So the journey to Luang Prabang was interesting from start to finish. It started with the agency who I'd booked the bus ticket through telling me that I wouldn't be on a VIP bus that I'd booked but a local bus but even then he wasn't too convinced that he knew how I'd be getting to Luang Prabang. When I got to the bus station I was actually told I was getting there by minivan, which was better as it would save two hours on the journey...or it was meant too. The road was crazy and the windiest and bumpiest road I've been on since I started travelling, I thought some of the roads in Nepal were interesting, this was on another level. Having been bouncer around all over the place, the driver pulled over, walked around the van and through the window I could see him looking distresses as he stared at the rear wheel. So we all got out to find out that not only had the wheel been punctured but it had been completely shredded, he must have been driving on it for ages to be in the state it was and smell of the burnt rubber. We lost an hour or so here while the poor guy tried to change the wheel. The rest of the journey was slow going and the road didn't improve. I think everyone was now aware that we had no spare wheel if we hit another puncture...about 20km outside of Luang Prabang he pulls over again to inspect the wheels as he thought we had another puncture, thank god we didn't.
Finally we arrived into Luang Prabang and had to grab a tuk tuk into town where we got dropped off in a central location so I followed the map to the hostel I'd booked, Central Backpackers, to find out that the map on hostelbookers was incorrect. Brilliant. No one seemed to know where it was so I asked to use the wifi at a hotel to try and locate the hostel. As soon as I got connected the whole town plunged into darkness as a power cut hit. Eventually it came back up and I was able to find it on a better map...of course it was right near where the tuk tuk had dropped us off. Finally about 2 hours later after arriving at the town I was checked in and heading to a local bar to meet the guys from the trek in Luang Namtha for one of their birthday drinks.
Luang Prabang seemed a decent town to hang out in for a few days with plenty of bars and restaurants. The guys had already planned out next day in Luang Prabang which was to spend the day at an outdoor swimming pool as they had managed to get free entry vouchers. So the following day was spent at La Pistoche swimming pool, a perfect way to spend a day in the sun. Albeit it was a bit expensive, by Laos standards, for food but at least the drinks were on happy hour with a cocktail being 20,000 kip but I was good and only had one, a refreshing lime lao lao (lime juice, lao lao whisky and ice). Five hours later we left to freshen up and head to the night market to see what was on offer there. The night market is a decent size with plenty of souvenirs on offer, along with crepes and sandwiches. The proper cheddar cheese crepe was brilliant. I also got a unique souvenir, 2 sets of chopsticks made from the metal of the bombs that were dropped by the Americans during the secret war. I thought it was something a little bit different.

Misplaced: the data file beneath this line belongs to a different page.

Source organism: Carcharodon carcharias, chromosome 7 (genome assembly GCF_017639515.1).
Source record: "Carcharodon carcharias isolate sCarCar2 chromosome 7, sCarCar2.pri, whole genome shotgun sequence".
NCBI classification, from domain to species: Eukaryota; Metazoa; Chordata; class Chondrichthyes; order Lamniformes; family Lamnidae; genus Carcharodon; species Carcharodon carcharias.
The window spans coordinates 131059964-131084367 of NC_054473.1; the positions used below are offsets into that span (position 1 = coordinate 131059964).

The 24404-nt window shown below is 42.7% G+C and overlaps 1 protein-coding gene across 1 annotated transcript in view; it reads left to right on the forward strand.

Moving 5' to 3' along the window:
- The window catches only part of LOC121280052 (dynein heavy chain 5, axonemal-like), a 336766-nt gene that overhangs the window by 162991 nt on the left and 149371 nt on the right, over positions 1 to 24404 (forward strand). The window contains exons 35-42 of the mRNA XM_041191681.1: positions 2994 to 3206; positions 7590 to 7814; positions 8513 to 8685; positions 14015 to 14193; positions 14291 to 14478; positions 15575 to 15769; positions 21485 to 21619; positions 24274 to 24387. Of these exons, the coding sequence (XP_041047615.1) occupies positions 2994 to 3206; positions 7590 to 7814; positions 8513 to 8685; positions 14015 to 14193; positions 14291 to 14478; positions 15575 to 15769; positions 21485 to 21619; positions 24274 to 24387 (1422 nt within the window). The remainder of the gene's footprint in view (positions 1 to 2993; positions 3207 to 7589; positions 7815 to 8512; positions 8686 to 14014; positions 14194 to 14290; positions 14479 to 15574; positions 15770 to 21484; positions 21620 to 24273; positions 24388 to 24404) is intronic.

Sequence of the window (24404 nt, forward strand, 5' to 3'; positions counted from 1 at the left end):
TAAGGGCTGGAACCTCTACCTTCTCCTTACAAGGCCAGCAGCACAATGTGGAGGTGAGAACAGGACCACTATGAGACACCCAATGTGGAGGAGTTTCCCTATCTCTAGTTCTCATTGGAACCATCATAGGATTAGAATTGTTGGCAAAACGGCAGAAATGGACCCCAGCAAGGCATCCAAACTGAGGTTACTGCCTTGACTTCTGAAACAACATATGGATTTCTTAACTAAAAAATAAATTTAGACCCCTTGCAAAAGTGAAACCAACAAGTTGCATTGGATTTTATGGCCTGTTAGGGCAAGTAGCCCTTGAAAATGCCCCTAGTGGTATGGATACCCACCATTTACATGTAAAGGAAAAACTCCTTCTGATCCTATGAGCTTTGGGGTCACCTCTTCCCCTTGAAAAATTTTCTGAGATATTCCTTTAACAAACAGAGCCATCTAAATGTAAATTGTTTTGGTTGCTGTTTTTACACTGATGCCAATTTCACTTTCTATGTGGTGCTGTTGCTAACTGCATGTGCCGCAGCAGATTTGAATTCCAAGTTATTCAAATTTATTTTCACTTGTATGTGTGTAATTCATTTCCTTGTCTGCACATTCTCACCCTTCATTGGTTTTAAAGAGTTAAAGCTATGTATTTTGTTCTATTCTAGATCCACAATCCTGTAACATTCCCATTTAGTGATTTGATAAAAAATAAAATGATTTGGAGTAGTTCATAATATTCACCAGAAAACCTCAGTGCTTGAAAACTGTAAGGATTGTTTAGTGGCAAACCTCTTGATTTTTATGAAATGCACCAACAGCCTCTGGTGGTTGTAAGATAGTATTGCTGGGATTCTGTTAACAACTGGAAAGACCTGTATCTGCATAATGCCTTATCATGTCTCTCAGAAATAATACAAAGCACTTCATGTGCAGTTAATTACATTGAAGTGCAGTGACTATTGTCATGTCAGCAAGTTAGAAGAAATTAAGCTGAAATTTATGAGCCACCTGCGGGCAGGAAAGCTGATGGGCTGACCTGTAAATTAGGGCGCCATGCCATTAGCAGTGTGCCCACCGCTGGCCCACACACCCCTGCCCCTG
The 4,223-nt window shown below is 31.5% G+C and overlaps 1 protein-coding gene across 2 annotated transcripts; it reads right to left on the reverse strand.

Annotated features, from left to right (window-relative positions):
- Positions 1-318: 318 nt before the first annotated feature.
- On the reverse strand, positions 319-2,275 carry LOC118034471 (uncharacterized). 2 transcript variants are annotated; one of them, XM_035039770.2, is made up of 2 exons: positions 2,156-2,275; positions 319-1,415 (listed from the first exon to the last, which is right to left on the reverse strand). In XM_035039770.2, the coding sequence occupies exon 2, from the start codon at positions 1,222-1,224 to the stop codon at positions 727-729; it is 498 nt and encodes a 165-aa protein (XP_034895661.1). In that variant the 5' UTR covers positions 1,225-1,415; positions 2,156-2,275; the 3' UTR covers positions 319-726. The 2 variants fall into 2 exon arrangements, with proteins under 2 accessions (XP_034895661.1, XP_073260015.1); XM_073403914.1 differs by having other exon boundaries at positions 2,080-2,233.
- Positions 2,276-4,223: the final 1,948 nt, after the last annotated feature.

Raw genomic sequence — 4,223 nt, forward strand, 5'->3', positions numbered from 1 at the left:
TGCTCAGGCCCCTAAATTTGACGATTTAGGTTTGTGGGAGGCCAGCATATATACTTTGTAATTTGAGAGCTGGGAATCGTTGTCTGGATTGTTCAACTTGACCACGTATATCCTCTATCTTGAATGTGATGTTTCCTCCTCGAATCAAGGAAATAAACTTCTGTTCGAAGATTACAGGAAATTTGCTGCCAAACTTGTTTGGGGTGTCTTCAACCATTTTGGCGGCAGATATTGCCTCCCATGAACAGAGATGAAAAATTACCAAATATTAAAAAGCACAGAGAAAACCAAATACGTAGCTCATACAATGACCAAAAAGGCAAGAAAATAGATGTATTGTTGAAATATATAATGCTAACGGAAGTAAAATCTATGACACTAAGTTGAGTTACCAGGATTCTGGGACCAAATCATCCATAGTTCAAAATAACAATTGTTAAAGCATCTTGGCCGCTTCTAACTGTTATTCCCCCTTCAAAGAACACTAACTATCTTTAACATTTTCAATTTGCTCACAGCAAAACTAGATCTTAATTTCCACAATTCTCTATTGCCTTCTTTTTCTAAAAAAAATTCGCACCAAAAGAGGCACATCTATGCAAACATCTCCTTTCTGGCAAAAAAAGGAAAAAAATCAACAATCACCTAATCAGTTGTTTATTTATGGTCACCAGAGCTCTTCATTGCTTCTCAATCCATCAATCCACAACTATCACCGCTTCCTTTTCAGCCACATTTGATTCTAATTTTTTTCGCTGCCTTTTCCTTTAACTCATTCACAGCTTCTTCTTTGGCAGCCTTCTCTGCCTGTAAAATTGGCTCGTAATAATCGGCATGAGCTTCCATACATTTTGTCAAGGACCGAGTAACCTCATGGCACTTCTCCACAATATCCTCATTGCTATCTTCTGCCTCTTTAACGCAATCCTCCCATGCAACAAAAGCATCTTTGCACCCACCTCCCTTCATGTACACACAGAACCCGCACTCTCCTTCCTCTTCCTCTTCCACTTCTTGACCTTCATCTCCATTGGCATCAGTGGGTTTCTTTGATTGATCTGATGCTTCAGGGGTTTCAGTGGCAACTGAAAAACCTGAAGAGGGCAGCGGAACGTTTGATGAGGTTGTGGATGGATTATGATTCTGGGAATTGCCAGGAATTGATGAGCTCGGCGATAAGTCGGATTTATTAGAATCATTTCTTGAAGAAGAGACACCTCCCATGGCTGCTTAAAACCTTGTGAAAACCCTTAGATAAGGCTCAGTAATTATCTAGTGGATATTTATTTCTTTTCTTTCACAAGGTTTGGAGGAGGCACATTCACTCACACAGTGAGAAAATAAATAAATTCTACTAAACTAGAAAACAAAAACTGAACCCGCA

The following day a group of us hired a tuk tuk to head to the Kuang Si waterfall, it was totally worth leaving early (8.20am) to beat the crowds not only for decent photographs but also a swim. It's 30km out of town but it's perfectly turquoise waters and multiple cascading waterfalls make it worth the visit and despite it's coldness, at that time of def, it calls you into the water. Included in the price is a visit to the sun bear sanctuary which is to try and save them against poachers. We pottered and swam around this area for an easy 2 / 3 hours before heading back to the town for some lunch and what turned into an afternoon and evening drinking. There is a curfew in Laos that means everything should be shut by 11.30pm and everyone should be back where they live/stay by midnight. However, there is a bowling alley that flaunts this rule so we headed over there around 11pm for more beers but as everyone does this we weren't able to get a lane to do some actual bowling. The alley shut, I think, around 1am so we got a tuk tuk make to the centre of town to be greeted by some much needed street food stalls. The woman was telling us she got around the curfew by paying off the police with a few dollars. This suited us as we were craving some drunken food.
For our last day in Luang Prabang we all vowed not to drink, which we stuck to and spent the afternoon, once surfaced and recovered from the hungover down on a sandy strip along the Mekong River. To get there you have to cross a bamboo bridge which comes at a cost of 5,000 kip. But the sandy patch acts as a reasonable hang out area and you can almost pretend to be on a beach. At least in the evening there are plenty of cafés and restaurants open serving fruit shakes to avoid the booze, so we did that over several games of s***head before calling it a night as we were all moving on early the next morning.
For me it was time to plod over to Phonsavanh to see the Plain of Jars.